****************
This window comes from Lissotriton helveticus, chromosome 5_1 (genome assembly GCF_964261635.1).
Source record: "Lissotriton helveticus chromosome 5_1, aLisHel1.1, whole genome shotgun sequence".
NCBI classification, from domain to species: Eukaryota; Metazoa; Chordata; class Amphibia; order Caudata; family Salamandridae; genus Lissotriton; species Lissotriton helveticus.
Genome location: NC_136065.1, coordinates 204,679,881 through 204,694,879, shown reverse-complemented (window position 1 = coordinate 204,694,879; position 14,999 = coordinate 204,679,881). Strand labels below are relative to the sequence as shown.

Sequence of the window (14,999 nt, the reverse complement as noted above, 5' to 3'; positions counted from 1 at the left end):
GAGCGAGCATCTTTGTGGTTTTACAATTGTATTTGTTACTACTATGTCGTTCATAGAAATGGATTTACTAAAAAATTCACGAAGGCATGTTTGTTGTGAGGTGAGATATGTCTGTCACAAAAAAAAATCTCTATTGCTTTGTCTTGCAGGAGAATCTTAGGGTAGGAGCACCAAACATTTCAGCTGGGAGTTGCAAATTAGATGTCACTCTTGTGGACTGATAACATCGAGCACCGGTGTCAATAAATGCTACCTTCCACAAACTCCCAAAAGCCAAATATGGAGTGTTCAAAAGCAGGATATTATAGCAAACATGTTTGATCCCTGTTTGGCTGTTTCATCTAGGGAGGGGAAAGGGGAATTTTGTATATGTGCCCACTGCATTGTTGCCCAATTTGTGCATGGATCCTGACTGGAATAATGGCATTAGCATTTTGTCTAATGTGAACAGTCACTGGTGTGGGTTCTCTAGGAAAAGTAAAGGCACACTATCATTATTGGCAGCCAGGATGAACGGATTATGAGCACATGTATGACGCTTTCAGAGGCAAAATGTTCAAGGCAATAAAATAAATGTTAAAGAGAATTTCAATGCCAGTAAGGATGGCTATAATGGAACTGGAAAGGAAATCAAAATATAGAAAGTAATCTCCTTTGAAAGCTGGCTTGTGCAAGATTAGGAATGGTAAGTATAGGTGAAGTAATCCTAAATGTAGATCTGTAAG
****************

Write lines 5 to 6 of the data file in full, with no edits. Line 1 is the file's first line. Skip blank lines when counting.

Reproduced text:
Sequence of the window (14,999 nt, the reverse complement as noted above, 5' to 3'; positions counted from 1 at the left end):
GAGCGAGCATCTTTGTGGTTTTACAATTGTATTTGTTACTACTATGTCGTTCATAGAAATGGATTTACTAAAAAATTCACGAAGGCATGTTTGTTGTGAGGTGAGATATGTCTGTCACAAAAAAAAATCTCTATTGCTTTGTCTTGCAGGAGAATCTTAGGGTAGGAGCACCAAACATTTCAGCTGGGAGTTGCAAATTAGATGTCACTCTTGTGGACTGATAACATCGAGCACCGGTGTCAATAAATGCTACCTTCCACAAACTCCCAAAAGCCAAATATGGAGTGTTCAAAAGCAGGATATTATAGCAAACATGTTTGATCCCTGTTTGGCTGTTTCATCTAGGGAGGGGAAAGGGGAATTTTGTATATGTGCCCACTGCATTGTTGCCCAATTTGTGCATGGATCCTGACTGGAATAATGGCATTAGCATTTTGTCTAATGTGAACAGTCACTGGTGTGGGTTCTCTAGGAAAAGTAAAGGCACACTATCATTATTGGCAGCCAGGATGAACGGATTATGAGCACATGTATGACGCTTTCAGAGGCAAAATGTTCAAGGCAATAAAATAAATGTTAAAGAGAATTTCAATGCCAGTAAGGATGGCTATAATGGAACTGGAAAGGAAATCAAAATATAGAAAGTAATCTCCTTTGAAAGCTGGCTTGTGCAAGATTAGGAATGGTAAGTATAGGTGAAGTAATCCTAAATGTAGATCTGTAAG